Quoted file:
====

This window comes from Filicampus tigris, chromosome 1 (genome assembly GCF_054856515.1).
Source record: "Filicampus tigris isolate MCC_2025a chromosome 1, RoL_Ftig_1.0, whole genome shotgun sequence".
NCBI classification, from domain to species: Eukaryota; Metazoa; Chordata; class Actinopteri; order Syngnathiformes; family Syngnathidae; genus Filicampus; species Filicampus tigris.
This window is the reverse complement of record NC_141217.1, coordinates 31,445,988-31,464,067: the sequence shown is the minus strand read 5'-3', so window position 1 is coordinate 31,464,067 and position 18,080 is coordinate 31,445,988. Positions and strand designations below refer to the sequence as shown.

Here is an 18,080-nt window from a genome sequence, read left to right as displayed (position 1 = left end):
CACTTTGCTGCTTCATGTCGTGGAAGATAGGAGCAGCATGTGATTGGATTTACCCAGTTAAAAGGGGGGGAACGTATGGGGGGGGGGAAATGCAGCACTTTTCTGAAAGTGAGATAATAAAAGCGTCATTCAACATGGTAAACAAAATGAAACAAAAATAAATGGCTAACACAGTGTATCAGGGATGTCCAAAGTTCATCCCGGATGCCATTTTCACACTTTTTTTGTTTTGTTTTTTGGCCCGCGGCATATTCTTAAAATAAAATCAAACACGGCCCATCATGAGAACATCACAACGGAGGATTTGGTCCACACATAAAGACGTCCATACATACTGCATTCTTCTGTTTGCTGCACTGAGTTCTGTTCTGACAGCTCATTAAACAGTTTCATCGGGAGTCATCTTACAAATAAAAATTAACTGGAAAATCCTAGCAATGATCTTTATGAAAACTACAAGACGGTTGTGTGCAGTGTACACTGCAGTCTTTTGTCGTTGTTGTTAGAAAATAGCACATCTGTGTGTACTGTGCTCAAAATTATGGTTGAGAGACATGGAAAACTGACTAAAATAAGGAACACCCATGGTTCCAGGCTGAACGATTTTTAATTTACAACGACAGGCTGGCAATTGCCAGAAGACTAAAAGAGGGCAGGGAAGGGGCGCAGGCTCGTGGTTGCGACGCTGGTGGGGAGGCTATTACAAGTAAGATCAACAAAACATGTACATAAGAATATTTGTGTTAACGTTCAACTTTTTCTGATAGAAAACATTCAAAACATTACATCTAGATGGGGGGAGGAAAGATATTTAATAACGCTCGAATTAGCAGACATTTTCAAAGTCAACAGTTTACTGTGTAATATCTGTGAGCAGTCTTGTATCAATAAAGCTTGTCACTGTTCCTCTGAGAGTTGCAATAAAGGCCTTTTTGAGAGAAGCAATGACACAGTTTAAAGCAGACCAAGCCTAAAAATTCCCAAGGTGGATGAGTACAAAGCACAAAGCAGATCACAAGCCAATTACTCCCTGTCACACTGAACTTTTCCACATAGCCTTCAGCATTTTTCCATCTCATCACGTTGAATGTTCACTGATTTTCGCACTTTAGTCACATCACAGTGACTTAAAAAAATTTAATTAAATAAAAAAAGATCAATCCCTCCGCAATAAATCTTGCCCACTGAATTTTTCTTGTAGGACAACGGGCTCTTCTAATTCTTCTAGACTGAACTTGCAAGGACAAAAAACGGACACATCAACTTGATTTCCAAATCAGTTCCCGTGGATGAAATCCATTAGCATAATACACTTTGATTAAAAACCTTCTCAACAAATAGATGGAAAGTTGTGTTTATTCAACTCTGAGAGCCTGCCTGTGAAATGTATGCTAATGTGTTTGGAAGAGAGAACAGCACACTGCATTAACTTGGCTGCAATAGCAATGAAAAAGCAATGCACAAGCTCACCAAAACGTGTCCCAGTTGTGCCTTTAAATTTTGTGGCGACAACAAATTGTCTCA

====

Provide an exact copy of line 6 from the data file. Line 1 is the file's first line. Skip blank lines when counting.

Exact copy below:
CACTTTGCTGCTTCATGTCGTGGAAGATAGGAGCAGCATGTGATTGGATTTACCCAGTTAAAAGGGGGGGAACGTATGGGGGGGGGGAAATGCAGCACTTTTCTGAAAGTGAGATAATAAAAGCGTCATTCAACATGGTAAACAAAATGAAACAAAAATAAATGGCTAACACAGTGTATCAGGGATGTCCAAAGTTCATCCCGGATGCCATTTTCACACTTTTTTTGTTTTGTTTTTTGGCCCGCGGCATATTCTTAAAATAAAATCAAACACGGCCCATCATGAGAACATCACAACGGAGGATTTGGTCCACACATAAAGACGTCCATACATACTGCATTCTTCTGTTTGCTGCACTGAGTTCTGTTCTGACAGCTCATTAAACAGTTTCATCGGGAGTCATCTTACAAATAAAAATTAACTGGAAAATCCTAGCAATGATCTTTATGAAAACTACAAGACGGTTGTGTGCAGTGTACACTGCAGTCTTTTGTCGTTGTTGTTAGAAAATAGCACATCTGTGTGTACTGTGCTCAAAATTATGGTTGAGAGACATGGAAAACTGACTAAAATAAGGAACACCCATGGTTCCAGGCTGAACGATTTTTAATTTACAACGACAGGCTGGCAATTGCCAGAAGACTAAAAGAGGGCAGGGAAGGGGCGCAGGCTCGTGGTTGCGACGCTGGTGGGGAGGCTATTACAAGTAAGATCAACAAAACATGTACATAAGAATATTTGTGTTAACGTTCAACTTTTTCTGATAGAAAACATTCAAAACATTACATCTAGATGGGGGGAGGAAAGATATTTAATAACGCTCGAATTAGCAGACATTTTCAAAGTCAACAGTTTACTGTGTAATATCTGTGAGCAGTCTTGTATCAATAAAGCTTGTCACTGTTCCTCTGAGAGTTGCAATAAAGGCCTTTTTGAGAGAAGCAATGACACAGTTTAAAGCAGACCAAGCCTAAAAATTCCCAAGGTGGATGAGTACAAAGCACAAAGCAGATCACAAGCCAATTACTCCCTGTCACACTGAACTTTTCCACATAGCCTTCAGCATTTTTCCATCTCATCACGTTGAATGTTCACTGATTTTCGCACTTTAGTCACATCACAGTGACTTAAAAAAATTTAATTAAATAAAAAAAGATCAATCCCTCCGCAATAAATCTTGCCCACTGAATTTTTCTTGTAGGACAACGGGCTCTTCTAATTCTTCTAGACTGAACTTGCAAGGACAAAAAACGGACACATCAACTTGATTTCCAAATCAGTTCCCGTGGATGAAATCCATTAGCATAATACACTTTGATTAAAAACCTTCTCAACAAATAGATGGAAAGTTGTGTTTATTCAACTCTGAGAGCCTGCCTGTGAAATGTATGCTAATGTGTTTGGAAGAGAGAACAGCACACTGCATTAACTTGGCTGCAATAGCAATGAAAAAGCAATGCACAAGCTCACCAAAACGTGTCCCAGTTGTGCCTTTAAATTTTGTGGCGACAACAAATTGTCTCA